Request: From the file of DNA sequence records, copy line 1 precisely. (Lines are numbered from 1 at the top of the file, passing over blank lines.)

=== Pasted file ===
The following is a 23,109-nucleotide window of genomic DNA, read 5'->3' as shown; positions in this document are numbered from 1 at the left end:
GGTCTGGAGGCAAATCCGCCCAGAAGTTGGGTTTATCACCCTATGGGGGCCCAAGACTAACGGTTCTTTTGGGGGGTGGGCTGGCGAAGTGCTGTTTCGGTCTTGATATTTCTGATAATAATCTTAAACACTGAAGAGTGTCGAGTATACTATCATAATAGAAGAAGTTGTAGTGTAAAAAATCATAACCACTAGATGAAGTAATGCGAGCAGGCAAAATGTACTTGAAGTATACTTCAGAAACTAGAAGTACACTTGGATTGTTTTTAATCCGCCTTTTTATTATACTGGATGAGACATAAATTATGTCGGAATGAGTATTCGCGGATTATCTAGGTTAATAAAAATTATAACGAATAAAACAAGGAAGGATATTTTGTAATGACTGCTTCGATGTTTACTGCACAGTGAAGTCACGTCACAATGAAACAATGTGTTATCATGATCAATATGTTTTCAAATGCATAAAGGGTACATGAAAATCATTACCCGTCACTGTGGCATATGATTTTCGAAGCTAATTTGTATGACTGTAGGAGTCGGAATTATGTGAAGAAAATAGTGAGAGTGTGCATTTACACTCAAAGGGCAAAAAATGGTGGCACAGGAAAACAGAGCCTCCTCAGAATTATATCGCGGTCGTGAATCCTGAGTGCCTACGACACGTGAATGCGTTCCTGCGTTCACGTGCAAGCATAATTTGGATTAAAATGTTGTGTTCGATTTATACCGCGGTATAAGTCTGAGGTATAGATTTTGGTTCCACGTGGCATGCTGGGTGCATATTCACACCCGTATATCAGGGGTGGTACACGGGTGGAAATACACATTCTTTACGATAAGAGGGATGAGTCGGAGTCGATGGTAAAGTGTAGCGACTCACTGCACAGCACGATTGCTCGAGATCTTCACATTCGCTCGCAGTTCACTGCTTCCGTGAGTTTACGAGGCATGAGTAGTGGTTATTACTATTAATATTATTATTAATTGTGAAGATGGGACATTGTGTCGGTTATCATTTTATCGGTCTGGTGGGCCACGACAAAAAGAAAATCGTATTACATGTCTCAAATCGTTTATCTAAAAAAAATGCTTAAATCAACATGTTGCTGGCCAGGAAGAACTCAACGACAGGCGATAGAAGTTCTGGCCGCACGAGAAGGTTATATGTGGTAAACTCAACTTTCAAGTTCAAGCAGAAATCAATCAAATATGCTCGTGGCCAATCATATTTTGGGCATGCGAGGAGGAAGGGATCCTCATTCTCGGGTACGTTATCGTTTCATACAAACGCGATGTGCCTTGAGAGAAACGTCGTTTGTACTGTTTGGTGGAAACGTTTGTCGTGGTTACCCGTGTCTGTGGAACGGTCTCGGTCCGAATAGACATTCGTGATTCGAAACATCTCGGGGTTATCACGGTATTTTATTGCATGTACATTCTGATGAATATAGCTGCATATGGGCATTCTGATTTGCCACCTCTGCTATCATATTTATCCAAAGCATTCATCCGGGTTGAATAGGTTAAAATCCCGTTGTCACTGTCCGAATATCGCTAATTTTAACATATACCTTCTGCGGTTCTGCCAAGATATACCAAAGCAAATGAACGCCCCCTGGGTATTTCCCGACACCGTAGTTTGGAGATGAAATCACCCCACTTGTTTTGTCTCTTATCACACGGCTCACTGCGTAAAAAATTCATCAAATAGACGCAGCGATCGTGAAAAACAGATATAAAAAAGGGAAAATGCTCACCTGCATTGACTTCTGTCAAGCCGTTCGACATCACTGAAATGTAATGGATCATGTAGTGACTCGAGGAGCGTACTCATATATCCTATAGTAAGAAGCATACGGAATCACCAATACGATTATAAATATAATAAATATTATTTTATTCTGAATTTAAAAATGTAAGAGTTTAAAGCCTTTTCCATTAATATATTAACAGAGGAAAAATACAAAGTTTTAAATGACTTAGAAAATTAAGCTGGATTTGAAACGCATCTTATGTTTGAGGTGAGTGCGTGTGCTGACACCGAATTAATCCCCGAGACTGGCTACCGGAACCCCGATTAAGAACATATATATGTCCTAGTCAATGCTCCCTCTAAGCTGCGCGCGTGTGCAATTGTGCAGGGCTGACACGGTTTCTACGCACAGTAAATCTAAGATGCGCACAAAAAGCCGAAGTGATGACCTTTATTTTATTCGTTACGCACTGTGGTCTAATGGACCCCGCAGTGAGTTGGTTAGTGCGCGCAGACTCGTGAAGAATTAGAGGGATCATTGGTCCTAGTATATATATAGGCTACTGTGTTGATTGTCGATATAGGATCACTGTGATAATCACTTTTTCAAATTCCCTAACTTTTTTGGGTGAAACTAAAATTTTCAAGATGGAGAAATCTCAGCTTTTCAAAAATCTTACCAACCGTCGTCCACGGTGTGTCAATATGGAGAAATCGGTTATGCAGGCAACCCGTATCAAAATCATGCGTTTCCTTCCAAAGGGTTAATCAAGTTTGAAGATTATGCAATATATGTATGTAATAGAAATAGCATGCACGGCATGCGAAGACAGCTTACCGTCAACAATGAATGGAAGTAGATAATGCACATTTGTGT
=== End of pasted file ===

The following is a 23,109-nucleotide window of genomic DNA, read 5'->3' as shown; positions in this document are numbered from 1 at the left end: